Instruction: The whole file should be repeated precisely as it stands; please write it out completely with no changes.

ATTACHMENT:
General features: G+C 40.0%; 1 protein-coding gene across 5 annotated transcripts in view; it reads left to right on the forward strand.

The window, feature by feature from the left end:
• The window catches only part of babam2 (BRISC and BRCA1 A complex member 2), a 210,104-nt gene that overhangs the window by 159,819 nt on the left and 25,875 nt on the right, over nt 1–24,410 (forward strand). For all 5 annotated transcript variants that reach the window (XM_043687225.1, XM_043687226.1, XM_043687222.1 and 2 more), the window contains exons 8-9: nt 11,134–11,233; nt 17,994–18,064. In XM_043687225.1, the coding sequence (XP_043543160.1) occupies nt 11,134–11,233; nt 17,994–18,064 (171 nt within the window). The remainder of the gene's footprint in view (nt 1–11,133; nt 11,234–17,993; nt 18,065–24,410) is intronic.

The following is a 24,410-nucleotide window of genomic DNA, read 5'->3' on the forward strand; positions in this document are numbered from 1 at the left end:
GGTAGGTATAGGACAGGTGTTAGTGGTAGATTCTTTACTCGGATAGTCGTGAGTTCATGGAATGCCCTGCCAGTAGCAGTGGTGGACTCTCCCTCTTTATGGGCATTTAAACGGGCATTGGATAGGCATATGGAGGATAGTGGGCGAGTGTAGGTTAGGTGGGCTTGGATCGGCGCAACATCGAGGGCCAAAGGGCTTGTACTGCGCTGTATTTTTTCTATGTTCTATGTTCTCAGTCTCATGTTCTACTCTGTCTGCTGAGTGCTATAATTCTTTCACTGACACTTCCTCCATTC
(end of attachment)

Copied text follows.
General features: G+C 40.0%; 1 protein-coding gene across 5 annotated transcripts in view; it reads left to right on the forward strand.

The window, feature by feature from the left end:
• The window catches only part of babam2 (BRISC and BRCA1 A complex member 2), a 210,104-nt gene that overhangs the window by 159,819 nt on the left and 25,875 nt on the right, over nt 1–24,410 (forward strand). For all 5 annotated transcript variants that reach the window (XM_043687225.1, XM_043687226.1, XM_043687222.1 and 2 more), the window contains exons 8-9: nt 11,134–11,233; nt 17,994–18,064. In XM_043687225.1, the coding sequence (XP_043543160.1) occupies nt 11,134–11,233; nt 17,994–18,064 (171 nt within the window). The remainder of the gene's footprint in view (nt 1–11,133; nt 11,234–17,993; nt 18,065–24,410) is intronic.

The following is a 24,410-nucleotide window of genomic DNA, read 5'->3' on the forward strand; positions in this document are numbered from 1 at the left end:
GGTAGGTATAGGACAGGTGTTAGTGGTAGATTCTTTACTCGGATAGTCGTGAGTTCATGGAATGCCCTGCCAGTAGCAGTGGTGGACTCTCCCTCTTTATGGGCATTTAAACGGGCATTGGATAGGCATATGGAGGATAGTGGGCGAGTGTAGGTTAGGTGGGCTTGGATCGGCGCAACATCGAGGGCCAAAGGGCTTGTACTGCGCTGTATTTTTTCTATGTTCTATGTTCTCAGTCTCATGTTCTACTCTGTCTGCTGAGTGCTATAATTCTTTCACTGACACTTCCTCCATTC